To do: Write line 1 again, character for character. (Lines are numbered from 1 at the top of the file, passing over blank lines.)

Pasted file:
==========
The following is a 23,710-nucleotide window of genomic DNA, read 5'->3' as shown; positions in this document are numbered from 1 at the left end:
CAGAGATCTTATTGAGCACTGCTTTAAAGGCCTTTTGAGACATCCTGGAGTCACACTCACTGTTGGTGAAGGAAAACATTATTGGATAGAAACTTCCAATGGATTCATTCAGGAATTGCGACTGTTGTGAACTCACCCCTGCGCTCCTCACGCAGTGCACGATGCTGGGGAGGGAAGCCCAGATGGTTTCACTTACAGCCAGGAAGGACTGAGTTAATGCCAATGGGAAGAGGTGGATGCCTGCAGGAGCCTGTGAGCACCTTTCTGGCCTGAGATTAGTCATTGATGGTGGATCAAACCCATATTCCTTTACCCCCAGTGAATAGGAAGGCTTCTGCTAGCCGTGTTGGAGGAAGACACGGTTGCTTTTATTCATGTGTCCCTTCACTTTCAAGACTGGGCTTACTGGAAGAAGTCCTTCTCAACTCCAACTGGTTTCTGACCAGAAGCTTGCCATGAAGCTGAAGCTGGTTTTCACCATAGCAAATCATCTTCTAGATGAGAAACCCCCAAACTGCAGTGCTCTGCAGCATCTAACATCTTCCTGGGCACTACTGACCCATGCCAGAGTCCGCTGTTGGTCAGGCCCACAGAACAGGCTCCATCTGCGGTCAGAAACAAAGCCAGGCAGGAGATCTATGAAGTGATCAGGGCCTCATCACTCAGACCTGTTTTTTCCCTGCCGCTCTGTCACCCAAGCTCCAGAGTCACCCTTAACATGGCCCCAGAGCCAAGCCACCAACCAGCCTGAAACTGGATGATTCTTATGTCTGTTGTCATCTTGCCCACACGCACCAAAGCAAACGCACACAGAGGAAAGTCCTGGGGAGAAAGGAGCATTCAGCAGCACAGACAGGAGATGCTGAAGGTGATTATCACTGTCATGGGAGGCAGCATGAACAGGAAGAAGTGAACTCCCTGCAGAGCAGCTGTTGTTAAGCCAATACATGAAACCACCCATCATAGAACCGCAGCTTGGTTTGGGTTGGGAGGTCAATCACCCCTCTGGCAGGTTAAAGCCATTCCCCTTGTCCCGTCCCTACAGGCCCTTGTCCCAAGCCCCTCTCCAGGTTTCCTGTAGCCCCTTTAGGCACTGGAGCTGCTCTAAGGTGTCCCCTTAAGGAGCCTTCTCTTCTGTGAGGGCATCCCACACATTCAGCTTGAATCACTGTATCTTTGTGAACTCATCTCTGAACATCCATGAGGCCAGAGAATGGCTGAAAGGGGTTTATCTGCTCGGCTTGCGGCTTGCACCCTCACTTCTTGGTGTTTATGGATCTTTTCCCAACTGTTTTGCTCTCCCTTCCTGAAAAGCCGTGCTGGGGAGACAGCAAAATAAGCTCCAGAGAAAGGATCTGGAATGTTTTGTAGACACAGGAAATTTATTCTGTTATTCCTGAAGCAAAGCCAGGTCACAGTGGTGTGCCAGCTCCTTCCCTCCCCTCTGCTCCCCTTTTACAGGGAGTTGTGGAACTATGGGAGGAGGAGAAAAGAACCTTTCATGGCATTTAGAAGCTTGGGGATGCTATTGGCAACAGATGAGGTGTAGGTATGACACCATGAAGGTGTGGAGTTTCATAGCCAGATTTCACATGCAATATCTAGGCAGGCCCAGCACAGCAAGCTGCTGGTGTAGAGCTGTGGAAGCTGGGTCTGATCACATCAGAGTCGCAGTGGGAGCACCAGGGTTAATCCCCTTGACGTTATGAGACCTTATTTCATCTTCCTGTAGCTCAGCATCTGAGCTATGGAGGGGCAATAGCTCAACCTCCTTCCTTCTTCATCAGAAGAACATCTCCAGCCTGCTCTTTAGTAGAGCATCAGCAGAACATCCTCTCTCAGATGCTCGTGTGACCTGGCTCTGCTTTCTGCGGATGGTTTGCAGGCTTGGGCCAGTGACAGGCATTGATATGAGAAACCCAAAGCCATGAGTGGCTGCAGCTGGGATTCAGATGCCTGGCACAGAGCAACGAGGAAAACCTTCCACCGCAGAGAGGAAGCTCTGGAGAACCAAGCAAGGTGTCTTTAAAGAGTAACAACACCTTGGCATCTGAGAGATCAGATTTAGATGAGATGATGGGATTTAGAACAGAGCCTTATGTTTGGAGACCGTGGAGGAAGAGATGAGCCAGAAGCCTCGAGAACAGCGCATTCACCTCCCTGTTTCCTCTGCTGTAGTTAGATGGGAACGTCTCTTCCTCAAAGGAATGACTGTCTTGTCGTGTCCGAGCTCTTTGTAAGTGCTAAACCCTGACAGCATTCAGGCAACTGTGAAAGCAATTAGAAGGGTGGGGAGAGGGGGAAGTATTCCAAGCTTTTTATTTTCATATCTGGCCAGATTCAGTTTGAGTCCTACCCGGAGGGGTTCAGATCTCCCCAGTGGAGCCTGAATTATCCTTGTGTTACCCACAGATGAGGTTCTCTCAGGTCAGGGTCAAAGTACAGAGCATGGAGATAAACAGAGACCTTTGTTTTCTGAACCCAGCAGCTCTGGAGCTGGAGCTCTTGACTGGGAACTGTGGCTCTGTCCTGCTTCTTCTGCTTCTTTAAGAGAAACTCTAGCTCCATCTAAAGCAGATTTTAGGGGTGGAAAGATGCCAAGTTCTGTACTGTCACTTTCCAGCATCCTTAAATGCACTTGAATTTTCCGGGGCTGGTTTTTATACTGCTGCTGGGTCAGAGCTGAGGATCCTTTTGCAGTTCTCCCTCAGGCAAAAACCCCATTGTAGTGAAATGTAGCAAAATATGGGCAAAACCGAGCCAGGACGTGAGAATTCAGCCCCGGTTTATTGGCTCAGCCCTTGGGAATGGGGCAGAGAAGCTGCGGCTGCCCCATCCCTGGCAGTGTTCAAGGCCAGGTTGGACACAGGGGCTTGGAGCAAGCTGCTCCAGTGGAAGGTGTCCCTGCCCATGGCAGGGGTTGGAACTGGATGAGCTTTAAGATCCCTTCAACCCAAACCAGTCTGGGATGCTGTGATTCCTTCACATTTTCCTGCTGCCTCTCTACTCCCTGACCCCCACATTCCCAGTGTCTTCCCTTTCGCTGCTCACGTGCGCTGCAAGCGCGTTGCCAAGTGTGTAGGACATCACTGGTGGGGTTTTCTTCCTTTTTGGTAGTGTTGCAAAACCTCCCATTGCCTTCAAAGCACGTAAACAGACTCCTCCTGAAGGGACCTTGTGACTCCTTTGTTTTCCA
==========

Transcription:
The following is a 23,710-nucleotide window of genomic DNA, read 5'->3' as shown; positions in this document are numbered from 1 at the left end: